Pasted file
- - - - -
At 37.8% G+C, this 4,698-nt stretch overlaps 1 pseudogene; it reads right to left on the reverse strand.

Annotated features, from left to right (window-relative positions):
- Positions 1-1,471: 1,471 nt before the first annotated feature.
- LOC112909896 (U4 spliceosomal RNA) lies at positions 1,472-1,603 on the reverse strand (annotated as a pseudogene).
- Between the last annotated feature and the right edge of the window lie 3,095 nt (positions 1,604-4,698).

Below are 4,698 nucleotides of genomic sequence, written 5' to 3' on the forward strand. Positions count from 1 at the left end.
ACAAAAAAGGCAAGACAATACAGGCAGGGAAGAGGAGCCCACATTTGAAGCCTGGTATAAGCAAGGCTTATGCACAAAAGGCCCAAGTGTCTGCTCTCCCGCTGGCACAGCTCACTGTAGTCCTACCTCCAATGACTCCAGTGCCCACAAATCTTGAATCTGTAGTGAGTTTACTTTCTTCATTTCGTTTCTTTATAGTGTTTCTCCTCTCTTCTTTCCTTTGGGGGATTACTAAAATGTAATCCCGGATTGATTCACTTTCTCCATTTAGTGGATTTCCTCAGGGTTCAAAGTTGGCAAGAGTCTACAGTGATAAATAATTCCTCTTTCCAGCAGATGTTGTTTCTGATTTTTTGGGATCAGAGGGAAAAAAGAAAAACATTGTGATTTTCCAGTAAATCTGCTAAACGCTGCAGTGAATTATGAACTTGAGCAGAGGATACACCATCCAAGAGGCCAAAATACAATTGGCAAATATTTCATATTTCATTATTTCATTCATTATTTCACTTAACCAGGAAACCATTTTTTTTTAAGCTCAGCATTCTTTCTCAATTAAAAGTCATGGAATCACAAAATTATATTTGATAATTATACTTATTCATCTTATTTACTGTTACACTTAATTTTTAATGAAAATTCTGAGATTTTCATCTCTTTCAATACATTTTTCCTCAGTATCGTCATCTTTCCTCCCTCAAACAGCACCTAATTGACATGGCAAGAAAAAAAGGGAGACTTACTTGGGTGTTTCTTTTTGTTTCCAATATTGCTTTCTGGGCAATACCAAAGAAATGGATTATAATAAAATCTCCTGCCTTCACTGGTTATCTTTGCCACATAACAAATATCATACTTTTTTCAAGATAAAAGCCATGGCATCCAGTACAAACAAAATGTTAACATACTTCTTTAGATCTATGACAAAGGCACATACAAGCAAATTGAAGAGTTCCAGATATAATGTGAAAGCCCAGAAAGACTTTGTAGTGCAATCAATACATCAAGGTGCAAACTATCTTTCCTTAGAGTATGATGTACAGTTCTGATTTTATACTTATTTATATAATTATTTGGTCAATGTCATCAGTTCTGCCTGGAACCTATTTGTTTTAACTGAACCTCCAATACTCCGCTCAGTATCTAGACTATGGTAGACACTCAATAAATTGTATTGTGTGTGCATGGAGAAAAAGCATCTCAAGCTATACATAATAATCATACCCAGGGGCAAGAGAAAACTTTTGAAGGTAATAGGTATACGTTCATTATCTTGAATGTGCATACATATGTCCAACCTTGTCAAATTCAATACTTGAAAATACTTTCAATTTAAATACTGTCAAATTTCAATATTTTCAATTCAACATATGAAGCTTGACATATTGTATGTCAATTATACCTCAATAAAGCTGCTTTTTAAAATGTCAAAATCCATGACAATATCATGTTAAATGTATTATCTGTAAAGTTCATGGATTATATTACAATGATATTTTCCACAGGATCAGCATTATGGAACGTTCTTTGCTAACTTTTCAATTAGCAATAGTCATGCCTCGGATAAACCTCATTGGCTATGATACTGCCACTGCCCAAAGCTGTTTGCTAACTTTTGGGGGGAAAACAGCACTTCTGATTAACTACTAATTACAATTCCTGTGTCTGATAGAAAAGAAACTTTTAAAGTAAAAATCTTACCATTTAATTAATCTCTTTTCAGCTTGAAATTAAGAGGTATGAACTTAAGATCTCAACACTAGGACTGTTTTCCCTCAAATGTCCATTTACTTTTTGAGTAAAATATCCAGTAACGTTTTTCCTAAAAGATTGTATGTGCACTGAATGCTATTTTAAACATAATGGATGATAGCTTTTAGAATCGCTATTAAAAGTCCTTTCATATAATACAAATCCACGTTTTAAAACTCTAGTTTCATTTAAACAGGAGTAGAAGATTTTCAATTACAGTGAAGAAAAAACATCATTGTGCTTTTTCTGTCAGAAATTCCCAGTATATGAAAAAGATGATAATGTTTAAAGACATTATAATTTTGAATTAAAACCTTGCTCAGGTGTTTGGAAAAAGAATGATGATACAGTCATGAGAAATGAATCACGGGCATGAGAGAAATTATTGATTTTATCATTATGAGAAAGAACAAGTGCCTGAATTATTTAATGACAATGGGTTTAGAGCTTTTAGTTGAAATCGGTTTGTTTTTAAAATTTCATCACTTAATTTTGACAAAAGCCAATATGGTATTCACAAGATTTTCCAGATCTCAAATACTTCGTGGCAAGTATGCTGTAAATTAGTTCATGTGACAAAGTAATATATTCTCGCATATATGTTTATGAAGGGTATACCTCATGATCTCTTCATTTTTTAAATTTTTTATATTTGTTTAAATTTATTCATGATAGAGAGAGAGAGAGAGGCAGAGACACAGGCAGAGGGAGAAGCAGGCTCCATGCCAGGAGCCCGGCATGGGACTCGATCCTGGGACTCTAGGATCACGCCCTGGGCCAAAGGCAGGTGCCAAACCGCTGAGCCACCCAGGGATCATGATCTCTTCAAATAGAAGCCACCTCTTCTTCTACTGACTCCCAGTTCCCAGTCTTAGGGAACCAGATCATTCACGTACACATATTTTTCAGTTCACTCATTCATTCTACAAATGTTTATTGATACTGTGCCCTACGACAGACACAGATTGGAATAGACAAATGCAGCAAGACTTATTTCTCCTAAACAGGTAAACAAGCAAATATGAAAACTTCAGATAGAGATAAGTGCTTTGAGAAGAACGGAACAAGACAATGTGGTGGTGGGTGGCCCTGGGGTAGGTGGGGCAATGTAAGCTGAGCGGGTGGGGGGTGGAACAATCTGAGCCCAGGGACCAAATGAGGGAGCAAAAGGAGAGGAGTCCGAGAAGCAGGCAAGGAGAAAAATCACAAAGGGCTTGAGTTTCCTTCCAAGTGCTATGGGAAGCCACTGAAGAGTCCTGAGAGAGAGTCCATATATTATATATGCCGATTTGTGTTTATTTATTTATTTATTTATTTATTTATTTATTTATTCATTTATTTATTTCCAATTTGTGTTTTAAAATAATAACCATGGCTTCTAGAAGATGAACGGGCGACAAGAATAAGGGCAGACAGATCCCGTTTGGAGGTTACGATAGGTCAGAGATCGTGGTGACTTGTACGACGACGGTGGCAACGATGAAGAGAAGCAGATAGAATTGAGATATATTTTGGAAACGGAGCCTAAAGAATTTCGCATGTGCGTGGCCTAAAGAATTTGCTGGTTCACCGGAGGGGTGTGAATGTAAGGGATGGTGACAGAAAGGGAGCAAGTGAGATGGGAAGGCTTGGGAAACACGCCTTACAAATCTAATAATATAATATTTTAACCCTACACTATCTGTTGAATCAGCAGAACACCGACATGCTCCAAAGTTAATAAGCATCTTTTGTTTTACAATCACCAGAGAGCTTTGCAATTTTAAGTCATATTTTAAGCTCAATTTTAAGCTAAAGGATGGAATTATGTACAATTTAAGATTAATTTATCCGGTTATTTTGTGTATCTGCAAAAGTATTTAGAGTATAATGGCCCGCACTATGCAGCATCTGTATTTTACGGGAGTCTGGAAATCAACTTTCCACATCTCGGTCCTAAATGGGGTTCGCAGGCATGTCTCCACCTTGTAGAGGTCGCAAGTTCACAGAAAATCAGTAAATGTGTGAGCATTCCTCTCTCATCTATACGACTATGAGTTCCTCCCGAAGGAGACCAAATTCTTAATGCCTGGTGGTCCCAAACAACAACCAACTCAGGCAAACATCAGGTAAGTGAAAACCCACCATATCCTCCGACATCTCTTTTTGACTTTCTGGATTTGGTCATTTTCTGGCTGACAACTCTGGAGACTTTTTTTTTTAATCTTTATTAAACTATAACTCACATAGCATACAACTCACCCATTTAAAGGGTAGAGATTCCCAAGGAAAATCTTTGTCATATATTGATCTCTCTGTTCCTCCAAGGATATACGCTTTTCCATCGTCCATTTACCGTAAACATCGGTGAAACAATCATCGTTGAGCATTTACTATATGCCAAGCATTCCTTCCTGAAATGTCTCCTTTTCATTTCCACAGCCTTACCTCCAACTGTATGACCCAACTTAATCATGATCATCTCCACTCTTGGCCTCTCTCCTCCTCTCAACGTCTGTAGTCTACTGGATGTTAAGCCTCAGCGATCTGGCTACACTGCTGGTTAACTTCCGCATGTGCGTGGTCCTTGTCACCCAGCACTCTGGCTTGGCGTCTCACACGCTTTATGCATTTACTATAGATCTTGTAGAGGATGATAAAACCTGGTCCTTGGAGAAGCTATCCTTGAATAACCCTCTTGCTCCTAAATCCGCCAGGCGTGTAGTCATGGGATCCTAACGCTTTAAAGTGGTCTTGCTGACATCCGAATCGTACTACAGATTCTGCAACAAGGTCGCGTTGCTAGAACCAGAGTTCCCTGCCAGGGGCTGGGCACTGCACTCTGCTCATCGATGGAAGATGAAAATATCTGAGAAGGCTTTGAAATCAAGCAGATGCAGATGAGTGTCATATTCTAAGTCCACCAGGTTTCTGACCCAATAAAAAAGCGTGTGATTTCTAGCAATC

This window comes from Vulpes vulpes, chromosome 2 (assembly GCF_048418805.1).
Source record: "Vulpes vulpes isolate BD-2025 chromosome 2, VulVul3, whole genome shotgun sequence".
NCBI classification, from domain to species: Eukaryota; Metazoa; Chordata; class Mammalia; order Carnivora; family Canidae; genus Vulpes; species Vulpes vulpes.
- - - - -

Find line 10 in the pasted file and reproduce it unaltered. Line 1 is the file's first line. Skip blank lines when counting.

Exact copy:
NCBI classification, from domain to species: Eukaryota; Metazoa; Chordata; class Mammalia; order Carnivora; family Canidae; genus Vulpes; species Vulpes vulpes.